What’s next for women’s advanced halachic study in Israel?

The work of Prof. Ruth Halperin-Kaddari and the Rackman Center were featured in a piece in the Jerusalem Post, “What’s next for women’s advanced halachic study in Israel?”, published on March 18, 2023.

The Rackman Center operates a number of projects, including legal services for women in divorce and promoting policy to protect women’s rights in family law. However, the article focuses on another key project of ours: ending the exclusion of women in the public religious sphere. One way we do this is by making it possible for women to become learned Halachic experts in order to assume leadership roles. We believe that this is critical for women’s advancement in Israeli society and to strengthen women’s rights in family law which is dominated by men and patriarchal religious law.

In the article, Prof. Halperin-Kaddari explains that, “It is important that women form part of the religious establishment and take part in shaping religious life in Israel. The religious establishment has an influence on all areas of life, and it is vital that it not remain a monopoly of men. It is unthinkable that they alone will make decisions that affect women. Beyond that, it is known that diversity around the decision-making table leads to better conditions.”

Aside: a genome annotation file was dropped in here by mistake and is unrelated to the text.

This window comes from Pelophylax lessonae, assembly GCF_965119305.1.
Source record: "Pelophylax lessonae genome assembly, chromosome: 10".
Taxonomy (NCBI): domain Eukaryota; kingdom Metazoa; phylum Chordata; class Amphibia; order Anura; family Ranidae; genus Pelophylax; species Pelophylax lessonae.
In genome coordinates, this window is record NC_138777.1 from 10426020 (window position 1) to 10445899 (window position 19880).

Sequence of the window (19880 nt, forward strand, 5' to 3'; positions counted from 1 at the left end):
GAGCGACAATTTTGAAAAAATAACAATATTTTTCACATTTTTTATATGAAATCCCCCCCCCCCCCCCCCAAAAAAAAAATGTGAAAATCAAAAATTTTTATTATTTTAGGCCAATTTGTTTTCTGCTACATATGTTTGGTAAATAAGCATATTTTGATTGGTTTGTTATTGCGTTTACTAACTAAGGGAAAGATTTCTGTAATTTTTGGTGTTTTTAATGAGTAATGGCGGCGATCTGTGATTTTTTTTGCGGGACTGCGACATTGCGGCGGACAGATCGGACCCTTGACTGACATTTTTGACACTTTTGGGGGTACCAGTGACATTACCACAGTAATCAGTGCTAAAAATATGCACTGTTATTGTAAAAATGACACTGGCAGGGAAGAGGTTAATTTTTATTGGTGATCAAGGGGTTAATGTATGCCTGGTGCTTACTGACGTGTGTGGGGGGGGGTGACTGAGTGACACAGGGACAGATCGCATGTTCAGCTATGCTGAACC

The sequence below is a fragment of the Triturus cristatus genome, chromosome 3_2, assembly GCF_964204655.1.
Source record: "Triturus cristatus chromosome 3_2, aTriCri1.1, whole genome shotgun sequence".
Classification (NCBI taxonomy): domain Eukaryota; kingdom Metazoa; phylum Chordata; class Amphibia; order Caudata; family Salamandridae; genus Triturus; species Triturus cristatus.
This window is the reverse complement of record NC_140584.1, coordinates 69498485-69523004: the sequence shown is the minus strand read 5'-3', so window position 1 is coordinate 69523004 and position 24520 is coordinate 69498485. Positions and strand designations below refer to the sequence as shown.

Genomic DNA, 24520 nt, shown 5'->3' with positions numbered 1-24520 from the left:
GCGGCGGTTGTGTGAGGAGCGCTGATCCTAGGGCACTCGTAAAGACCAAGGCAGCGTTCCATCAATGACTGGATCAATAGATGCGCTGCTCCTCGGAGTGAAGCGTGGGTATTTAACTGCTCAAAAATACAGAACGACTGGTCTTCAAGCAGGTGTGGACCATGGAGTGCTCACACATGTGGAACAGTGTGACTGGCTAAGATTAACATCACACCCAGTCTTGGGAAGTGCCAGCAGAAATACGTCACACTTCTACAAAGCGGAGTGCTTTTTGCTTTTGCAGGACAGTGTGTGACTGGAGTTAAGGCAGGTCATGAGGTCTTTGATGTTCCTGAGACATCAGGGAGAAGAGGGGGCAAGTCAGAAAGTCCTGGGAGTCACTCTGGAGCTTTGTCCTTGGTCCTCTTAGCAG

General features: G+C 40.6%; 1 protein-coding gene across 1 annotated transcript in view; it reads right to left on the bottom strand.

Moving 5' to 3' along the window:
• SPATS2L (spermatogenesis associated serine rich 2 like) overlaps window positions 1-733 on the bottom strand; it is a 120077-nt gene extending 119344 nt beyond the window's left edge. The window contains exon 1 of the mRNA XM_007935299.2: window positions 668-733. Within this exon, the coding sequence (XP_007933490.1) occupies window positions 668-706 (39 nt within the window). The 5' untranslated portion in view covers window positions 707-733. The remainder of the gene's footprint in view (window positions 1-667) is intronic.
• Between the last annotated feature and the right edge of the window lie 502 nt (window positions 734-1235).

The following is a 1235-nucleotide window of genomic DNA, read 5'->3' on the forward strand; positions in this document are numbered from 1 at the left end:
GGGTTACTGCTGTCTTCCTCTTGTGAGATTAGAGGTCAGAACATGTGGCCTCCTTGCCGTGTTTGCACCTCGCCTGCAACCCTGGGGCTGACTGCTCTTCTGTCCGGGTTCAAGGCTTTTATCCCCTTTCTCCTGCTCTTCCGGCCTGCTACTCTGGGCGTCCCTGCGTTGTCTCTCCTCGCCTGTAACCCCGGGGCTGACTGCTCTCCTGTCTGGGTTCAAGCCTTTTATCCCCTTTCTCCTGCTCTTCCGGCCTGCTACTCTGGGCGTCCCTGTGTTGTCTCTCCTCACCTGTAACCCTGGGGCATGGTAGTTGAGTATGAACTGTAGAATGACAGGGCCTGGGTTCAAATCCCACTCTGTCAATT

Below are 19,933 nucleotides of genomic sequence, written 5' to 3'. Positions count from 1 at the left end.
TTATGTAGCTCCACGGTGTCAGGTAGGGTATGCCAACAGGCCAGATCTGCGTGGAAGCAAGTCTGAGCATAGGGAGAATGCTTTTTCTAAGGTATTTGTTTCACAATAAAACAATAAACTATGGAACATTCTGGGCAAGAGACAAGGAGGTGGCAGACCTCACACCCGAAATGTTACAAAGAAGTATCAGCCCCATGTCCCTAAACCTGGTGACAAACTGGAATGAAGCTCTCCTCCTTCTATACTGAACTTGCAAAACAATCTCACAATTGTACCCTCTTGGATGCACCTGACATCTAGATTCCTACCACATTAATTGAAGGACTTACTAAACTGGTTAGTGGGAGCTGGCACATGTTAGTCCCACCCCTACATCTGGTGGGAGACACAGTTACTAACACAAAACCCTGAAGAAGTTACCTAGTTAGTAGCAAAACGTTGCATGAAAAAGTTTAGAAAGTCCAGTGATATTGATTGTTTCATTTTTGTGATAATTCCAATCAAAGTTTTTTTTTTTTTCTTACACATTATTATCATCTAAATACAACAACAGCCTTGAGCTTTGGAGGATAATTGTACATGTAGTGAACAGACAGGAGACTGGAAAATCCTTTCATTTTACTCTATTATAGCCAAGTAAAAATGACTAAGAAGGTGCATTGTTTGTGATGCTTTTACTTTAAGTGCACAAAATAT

We are proud to know that the Rackman Center has played a key role in women’s increasing involvement in the religious sphere. This continues to be a primary goal of ours for the future, especially under Israel’s current government and its planned policies to limit women’s rights.

Read about The Rackman Center in Jerusalem Post’s article – “What’s next for women’s advanced halachic study in Israel?”

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